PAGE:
After the winds stirred up by this hurricane of an episode died down a bit and I was able to watch it again with fresher eyes (not to mention yet again many years later for this writeup), I think my opinion of this episode went from “good” to “excellent.” Pacing issues abound, to be sure, but give the messages some time to sink in and they begin to feel more impactful. That, and the episode is just plain fun to listen to: I once washed my car while listening to the episode play on my phone in the background. My Little Pony: Friendship is Magic has surely grown up and its new life has begun. It’s time to watch Twilight fulfill her destiny!
My listening/watching recommendations for this episode come in on opposite ends of the energy spectrum. First, we have Got to find a way (chillstep remix) by Krele, a fantastic remix of the song of the same name from this episode that is so chill and easy to listen to I could (and have) let it go on loop for long stretches without getting tired of it. I had been following this guy on YouTube for some time for his chiptune compilations (which I’d also highly recommend if you’re at all into chiptunes; you can literally go for days on this guy’s selections!) and one day decided to check out the other videos on his channel… and was pleasantly surprised to find this there! Talk about a chance find!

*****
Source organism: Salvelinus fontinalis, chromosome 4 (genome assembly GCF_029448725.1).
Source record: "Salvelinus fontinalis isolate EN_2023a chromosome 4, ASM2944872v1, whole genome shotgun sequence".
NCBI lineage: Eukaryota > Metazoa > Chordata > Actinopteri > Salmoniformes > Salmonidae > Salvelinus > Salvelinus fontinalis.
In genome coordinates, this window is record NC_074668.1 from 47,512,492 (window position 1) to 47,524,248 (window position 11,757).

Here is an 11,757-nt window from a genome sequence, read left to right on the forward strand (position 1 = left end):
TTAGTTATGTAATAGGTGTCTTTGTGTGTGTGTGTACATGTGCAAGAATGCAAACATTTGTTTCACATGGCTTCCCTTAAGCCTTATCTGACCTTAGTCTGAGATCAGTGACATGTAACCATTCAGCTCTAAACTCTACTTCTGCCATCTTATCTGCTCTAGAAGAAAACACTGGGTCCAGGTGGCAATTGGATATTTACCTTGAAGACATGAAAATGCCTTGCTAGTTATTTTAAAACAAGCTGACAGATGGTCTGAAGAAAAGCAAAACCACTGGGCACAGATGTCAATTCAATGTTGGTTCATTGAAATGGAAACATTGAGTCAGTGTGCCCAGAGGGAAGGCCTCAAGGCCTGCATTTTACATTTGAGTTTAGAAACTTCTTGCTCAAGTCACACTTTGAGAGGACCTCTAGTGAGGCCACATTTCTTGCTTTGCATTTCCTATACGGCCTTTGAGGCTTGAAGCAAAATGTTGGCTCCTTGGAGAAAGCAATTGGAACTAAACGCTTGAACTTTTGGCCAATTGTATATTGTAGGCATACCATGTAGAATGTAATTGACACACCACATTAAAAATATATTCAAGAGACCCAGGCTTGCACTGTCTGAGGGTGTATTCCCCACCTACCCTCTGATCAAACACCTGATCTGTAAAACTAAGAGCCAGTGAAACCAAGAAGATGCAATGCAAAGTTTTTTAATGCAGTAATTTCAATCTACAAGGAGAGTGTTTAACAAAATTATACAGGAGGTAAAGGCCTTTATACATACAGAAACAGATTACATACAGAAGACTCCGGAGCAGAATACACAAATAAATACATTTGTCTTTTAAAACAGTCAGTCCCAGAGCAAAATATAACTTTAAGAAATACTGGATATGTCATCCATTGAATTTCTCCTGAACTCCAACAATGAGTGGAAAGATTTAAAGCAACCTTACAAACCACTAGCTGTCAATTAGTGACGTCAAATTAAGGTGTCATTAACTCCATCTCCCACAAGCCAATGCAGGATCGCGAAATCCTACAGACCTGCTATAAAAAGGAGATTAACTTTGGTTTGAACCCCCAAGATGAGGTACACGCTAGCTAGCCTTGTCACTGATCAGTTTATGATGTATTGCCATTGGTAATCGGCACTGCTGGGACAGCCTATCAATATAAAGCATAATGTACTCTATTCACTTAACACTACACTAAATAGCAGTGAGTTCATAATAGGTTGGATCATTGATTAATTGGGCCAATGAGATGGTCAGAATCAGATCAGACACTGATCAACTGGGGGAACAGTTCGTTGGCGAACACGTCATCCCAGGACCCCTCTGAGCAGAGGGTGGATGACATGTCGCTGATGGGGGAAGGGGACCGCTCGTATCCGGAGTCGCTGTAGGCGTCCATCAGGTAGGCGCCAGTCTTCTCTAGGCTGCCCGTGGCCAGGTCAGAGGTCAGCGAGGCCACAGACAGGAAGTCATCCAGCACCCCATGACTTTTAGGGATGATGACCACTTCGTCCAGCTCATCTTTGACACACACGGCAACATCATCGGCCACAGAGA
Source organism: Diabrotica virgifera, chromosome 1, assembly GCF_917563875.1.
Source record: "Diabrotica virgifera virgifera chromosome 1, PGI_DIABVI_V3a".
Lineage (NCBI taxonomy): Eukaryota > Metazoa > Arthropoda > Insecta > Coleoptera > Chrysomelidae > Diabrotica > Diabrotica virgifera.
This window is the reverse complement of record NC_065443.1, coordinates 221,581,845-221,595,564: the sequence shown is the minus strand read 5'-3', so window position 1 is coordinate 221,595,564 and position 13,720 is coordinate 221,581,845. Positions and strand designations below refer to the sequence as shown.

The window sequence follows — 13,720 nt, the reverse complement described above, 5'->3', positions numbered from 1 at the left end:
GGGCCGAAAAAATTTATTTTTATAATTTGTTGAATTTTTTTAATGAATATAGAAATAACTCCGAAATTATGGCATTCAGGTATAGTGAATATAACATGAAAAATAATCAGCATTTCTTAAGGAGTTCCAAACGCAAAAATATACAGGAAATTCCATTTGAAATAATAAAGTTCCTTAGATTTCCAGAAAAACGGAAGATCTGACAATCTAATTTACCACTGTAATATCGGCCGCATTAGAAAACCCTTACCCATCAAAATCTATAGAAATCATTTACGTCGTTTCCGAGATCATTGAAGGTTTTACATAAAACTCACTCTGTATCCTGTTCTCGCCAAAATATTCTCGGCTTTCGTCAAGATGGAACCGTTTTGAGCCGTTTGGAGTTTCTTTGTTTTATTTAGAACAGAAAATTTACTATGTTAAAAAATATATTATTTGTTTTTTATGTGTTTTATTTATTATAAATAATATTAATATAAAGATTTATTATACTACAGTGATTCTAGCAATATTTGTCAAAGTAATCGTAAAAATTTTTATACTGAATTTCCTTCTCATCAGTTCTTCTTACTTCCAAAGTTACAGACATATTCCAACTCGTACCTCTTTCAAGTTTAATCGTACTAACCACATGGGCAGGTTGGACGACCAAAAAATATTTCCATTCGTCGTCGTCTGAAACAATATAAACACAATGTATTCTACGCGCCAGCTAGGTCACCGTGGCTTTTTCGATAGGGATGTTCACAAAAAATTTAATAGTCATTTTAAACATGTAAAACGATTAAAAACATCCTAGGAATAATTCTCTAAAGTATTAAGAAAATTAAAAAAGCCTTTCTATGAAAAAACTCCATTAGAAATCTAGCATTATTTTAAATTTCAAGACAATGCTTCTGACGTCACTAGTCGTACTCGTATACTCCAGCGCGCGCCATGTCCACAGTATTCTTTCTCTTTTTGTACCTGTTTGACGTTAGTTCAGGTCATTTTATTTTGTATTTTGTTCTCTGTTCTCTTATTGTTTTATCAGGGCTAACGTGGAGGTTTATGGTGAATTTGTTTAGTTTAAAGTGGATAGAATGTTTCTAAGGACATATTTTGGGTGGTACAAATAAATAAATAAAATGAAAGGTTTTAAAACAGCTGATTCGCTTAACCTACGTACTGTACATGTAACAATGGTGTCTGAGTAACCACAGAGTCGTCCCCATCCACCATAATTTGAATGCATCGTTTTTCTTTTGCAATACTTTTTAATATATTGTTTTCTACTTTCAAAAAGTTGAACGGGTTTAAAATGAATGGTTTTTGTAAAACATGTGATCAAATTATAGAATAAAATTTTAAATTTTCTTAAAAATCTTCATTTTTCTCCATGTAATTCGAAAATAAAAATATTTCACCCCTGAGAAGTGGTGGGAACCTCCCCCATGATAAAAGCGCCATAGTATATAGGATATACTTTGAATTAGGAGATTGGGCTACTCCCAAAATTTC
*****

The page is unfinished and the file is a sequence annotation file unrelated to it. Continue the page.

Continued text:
On the other end of the spectrum is A True, True Friend [SFM/MLP Re-creation] by Nutrafin, a startlingly accurate Source Filmmaker re-creation of the episode during that song (also recommended: the side-by-side comparison with the original episode video… sweet Celestia that’s spot-on!). The fandom that has embraced this show truly puts out some of the best fan-works I’ve ever seen, and all these years later it’s still going strong. Proud to be a brony!